Brazil’s fixed income market is growing for more than just sovereign borrowers, something investors agree is a good thing. But, non-government debt is still a long way from dominating portfolios. Government securities and derivatives make up the bulk of investments, as buyers cash in on changing interest rates.

BNP’s Giufrida explains that bonds represent about a third of his fund’s alpha, with two-thirds still belonging to market risks. Perhaps 10% of his firm’s assets are bank or corporate bonds.

The market for debentures, or local bonds, is also deepening.

"Liquidity was almost nothing two years ago," Giufrida says. "Now it is 150 million to 200 million reais per day. It has gone from being essentially a loan market to being more of a bond market."

Government initiatives to encourage new issuance and secondary trading are slowly turning things around. Infrastructure debentures – bonds to fund capex that offer tax benefits to foreign and domestic retail investors – are an example of an asset class created by legislation that is growing steadily.

BNP Paribas and Bradesco are preparing funds of funds to buy these types of debentures – and pass the tax benefits on to the individual investors, Giufrida and Le Grazie say.

Other funds are structuring similar vehicles. Fewer than 10 infrastructure debentures have been placed since the legislation approving them was passed in 2011, but the managers reckon more will be on the way after investors have reviewed the first few.

Consumer bulls

Topping LatinFinance’s Brazilian equity investor scorecard are absolute return funds free to pick stocks. Despite international investors trashing the Brazilian market, based on poor performance of the Bovespa, local managers insist there is plenty of value to be found. Listed companies that disappointed the markets before making a turnaround are a particular favorite. Funds that have performed best have taken a bottom-up view.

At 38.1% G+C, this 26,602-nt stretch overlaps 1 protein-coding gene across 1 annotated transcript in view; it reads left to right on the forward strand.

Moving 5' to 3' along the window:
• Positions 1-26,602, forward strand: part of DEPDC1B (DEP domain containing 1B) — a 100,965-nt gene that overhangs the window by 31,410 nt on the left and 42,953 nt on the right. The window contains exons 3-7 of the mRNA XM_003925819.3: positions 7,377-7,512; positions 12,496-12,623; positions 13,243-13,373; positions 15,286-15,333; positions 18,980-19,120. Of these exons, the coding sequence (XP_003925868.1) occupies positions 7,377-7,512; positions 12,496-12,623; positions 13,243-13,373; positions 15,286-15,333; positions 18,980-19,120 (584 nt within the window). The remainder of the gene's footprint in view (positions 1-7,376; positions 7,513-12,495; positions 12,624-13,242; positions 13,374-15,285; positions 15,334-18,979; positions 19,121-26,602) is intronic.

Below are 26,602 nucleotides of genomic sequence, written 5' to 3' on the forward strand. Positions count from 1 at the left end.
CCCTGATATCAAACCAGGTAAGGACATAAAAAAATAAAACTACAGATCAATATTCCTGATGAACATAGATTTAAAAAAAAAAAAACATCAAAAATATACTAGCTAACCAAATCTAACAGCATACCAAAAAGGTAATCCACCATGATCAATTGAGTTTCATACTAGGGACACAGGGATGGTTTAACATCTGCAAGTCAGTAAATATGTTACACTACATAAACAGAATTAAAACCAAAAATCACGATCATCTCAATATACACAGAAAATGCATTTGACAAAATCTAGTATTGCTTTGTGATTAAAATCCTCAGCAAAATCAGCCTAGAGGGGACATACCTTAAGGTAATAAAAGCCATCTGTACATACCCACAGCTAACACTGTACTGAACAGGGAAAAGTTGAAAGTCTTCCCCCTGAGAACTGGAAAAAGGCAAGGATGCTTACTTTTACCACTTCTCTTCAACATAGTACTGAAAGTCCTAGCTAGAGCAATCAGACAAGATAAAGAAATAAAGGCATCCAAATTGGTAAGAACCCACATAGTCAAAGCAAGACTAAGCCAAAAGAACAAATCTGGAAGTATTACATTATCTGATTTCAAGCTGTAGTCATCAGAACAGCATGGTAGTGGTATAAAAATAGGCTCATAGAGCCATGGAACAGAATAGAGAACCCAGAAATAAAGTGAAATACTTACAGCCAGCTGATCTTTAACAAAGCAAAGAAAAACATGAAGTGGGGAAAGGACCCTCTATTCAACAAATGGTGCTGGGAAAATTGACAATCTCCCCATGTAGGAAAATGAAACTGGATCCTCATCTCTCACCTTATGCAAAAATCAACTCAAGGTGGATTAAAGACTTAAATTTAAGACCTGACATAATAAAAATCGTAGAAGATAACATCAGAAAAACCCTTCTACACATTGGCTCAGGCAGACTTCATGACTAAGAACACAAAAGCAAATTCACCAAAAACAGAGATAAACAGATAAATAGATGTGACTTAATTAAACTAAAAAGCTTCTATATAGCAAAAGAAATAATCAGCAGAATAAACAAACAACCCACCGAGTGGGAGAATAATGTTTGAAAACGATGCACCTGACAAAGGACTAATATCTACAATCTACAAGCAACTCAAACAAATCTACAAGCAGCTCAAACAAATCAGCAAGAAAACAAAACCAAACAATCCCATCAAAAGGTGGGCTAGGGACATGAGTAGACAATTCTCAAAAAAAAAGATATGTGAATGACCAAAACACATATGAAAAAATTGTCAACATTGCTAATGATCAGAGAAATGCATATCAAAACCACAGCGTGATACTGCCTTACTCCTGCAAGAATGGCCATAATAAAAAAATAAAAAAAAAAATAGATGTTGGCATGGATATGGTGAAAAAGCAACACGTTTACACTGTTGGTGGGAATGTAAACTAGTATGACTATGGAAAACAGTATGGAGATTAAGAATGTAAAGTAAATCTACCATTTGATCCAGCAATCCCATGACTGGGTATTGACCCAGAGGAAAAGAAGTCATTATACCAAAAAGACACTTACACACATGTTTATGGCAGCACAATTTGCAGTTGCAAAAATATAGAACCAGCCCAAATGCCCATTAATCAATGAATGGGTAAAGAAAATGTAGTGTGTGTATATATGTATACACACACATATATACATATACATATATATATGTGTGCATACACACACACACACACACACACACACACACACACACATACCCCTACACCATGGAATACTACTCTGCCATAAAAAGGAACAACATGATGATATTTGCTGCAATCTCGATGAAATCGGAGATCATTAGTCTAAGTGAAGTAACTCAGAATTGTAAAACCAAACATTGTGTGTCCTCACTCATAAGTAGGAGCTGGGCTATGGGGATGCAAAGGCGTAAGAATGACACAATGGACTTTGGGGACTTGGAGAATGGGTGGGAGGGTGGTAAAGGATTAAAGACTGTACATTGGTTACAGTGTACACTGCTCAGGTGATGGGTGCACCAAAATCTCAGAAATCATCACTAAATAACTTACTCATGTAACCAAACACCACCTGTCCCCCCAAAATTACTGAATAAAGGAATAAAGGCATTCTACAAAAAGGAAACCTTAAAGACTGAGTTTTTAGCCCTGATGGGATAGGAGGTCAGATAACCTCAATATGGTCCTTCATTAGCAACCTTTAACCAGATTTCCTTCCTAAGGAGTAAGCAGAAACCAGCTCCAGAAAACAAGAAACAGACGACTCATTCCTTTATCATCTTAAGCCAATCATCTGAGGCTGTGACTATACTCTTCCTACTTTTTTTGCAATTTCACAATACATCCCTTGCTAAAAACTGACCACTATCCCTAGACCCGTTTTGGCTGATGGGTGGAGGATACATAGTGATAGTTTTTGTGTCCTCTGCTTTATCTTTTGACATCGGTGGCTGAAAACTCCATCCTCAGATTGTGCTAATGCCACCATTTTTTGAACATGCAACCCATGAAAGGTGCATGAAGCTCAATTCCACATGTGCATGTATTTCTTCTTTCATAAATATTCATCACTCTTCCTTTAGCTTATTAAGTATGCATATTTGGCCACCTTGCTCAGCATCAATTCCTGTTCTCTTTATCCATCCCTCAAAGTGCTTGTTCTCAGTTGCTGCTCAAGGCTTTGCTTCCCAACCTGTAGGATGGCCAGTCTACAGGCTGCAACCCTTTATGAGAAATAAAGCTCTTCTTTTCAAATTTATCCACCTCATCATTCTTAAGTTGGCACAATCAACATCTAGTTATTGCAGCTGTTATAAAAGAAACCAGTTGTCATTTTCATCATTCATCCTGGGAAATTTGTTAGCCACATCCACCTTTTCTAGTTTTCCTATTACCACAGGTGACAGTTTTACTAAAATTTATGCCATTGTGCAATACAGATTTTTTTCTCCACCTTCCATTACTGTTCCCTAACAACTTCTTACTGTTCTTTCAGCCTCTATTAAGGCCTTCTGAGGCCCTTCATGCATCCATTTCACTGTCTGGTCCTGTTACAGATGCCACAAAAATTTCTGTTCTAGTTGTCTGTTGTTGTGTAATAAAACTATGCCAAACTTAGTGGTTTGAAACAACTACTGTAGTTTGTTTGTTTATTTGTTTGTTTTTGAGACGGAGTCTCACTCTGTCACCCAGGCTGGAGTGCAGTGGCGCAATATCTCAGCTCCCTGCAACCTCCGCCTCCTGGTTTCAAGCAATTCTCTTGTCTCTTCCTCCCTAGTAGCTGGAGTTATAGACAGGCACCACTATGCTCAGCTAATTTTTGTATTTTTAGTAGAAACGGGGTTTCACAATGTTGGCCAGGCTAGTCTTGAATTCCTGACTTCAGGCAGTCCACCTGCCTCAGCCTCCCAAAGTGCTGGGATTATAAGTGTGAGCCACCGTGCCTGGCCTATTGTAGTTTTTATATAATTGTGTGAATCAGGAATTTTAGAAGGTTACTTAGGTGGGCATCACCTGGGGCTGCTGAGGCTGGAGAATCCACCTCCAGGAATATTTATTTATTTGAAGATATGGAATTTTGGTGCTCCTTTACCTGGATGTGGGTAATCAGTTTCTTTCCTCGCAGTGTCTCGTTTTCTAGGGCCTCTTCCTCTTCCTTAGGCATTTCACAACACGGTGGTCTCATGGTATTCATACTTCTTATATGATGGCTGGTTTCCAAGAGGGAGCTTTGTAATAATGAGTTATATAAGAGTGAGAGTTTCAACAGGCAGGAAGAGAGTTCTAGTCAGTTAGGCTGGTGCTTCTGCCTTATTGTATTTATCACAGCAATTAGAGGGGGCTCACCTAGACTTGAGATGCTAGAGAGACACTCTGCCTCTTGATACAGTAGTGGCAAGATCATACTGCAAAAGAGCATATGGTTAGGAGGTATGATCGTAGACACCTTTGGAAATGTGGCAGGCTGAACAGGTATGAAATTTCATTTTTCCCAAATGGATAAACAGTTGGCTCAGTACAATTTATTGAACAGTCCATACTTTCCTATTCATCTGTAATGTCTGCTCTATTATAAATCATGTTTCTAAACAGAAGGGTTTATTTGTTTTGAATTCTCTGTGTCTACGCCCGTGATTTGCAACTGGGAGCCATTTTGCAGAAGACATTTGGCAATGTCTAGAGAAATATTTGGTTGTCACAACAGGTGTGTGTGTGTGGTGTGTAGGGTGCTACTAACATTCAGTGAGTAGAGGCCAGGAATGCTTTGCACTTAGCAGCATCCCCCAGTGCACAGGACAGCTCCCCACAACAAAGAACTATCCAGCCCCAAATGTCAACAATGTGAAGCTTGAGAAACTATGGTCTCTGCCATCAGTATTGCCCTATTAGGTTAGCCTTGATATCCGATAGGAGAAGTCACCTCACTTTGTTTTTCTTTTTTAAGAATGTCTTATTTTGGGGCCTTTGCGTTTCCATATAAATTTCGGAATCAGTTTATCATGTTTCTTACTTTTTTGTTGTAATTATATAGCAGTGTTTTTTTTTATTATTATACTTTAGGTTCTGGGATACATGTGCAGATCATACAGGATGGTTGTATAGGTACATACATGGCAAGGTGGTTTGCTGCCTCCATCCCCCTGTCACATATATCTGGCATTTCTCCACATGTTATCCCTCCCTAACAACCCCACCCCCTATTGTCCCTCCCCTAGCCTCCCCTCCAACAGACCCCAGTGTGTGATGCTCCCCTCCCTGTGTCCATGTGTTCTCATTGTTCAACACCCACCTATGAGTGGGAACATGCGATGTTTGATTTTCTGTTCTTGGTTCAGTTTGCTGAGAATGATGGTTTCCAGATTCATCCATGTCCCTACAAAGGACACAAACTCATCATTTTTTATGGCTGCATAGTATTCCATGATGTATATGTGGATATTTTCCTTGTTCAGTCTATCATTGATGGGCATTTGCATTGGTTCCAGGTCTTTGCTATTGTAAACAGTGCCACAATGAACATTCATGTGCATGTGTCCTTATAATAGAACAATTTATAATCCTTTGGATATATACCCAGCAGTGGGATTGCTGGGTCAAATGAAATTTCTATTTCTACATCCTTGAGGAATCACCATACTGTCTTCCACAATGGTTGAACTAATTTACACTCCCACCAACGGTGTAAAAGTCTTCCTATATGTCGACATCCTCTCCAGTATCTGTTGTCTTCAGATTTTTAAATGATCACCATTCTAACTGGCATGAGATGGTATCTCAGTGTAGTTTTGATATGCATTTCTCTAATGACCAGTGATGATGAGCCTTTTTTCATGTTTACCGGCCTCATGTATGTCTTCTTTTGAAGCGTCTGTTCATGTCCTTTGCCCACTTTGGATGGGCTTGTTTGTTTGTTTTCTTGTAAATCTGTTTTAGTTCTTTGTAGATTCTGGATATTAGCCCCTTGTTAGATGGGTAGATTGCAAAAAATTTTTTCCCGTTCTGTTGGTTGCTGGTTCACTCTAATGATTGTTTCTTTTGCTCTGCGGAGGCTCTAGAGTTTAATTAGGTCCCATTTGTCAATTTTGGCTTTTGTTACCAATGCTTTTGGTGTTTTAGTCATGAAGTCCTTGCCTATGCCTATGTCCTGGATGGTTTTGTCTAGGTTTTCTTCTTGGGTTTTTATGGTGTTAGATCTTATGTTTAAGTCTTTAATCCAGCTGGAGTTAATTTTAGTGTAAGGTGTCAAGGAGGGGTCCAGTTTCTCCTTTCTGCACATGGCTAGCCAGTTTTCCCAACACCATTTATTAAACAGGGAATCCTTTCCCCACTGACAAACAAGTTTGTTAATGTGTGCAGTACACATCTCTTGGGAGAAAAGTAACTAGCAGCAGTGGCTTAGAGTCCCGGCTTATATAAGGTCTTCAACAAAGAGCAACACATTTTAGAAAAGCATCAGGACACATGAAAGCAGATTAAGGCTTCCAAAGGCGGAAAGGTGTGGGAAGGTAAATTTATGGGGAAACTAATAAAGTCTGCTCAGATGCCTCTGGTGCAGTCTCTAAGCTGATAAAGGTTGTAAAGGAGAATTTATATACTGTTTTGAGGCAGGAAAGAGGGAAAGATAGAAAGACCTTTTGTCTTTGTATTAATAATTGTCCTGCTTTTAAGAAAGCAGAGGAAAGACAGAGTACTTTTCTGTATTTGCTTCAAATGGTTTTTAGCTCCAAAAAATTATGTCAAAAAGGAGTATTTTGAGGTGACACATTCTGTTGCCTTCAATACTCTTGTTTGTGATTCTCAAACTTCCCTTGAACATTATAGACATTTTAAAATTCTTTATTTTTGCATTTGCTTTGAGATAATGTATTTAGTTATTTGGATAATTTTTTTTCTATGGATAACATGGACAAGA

"We are still very bullish on the consumer sector," says Bruno Baptistella, portfolio manager at Brasil Capital. Like many other high-performing equity funds, the Brasil Capital FICFI em Ações at the top of this year’s scorecard is an absolute return fund. His team can pick companies, steer clear of the commodities stocks that weigh down the Bovespa, and hedge positions.

Brasil Capital has simply built up positions in companies it likes, Baptistella explains. He highlights consumer firms that were punished by the markets but since turned around their results. This includes education provider Kroton and consumer goods producer Hypermarcas. Other picks include International Meal Companies, Cosan and Brazil Pharma. Real estate developer Cyrela is another they are betting on improving.

The GDP growth forecast of 3% for 2013 – following a dismal 0.9% in 2012 – has him optimistic on the performance of these companies. Baptistella describes 2012, with its movements in interest rates and exchange rates, as a "transition year" for Brazil’s economy.

Forecasts this year are much clearer, and more positive, Baptistella says. "There are unlikely to be large changes in interest rates. We expect a pick-up in the economy. We expect much better numbers."

Baptistella also expects inflation to slow in the coming quarters. The expected interest rate hiking – his shop expects 100 to 150 basis points this year – shouldn’t cause major problems.

Brazilian stocks are still flowing out of many international portfolios. This means lower valuations and greater opportunity, both in the new issue and secondary markets, he says.

"We see a low position in Brazilian equities from international investors, and also from large domestic institutional investors, which may be an opportunity to build positions in Brazilian equities," Baptistella says.

BNPP’s Giufrida echoes the view on international investors’ attitude towards Brazil. "It was too optimistic in 2007, maybe it is too pessimistic now," he says.

In the long term, if rates go up in the US, this would pressure inflation in Brazil, and be tough for the country, Paineiras’s Medley says.

Next year’s elections could also interfere with policy and postpone some of the actions that are boosting the economy. Yet the difficulties of forecasting often flow through into returns for the local funds. "This volatility brings opportunity," says Medley. LF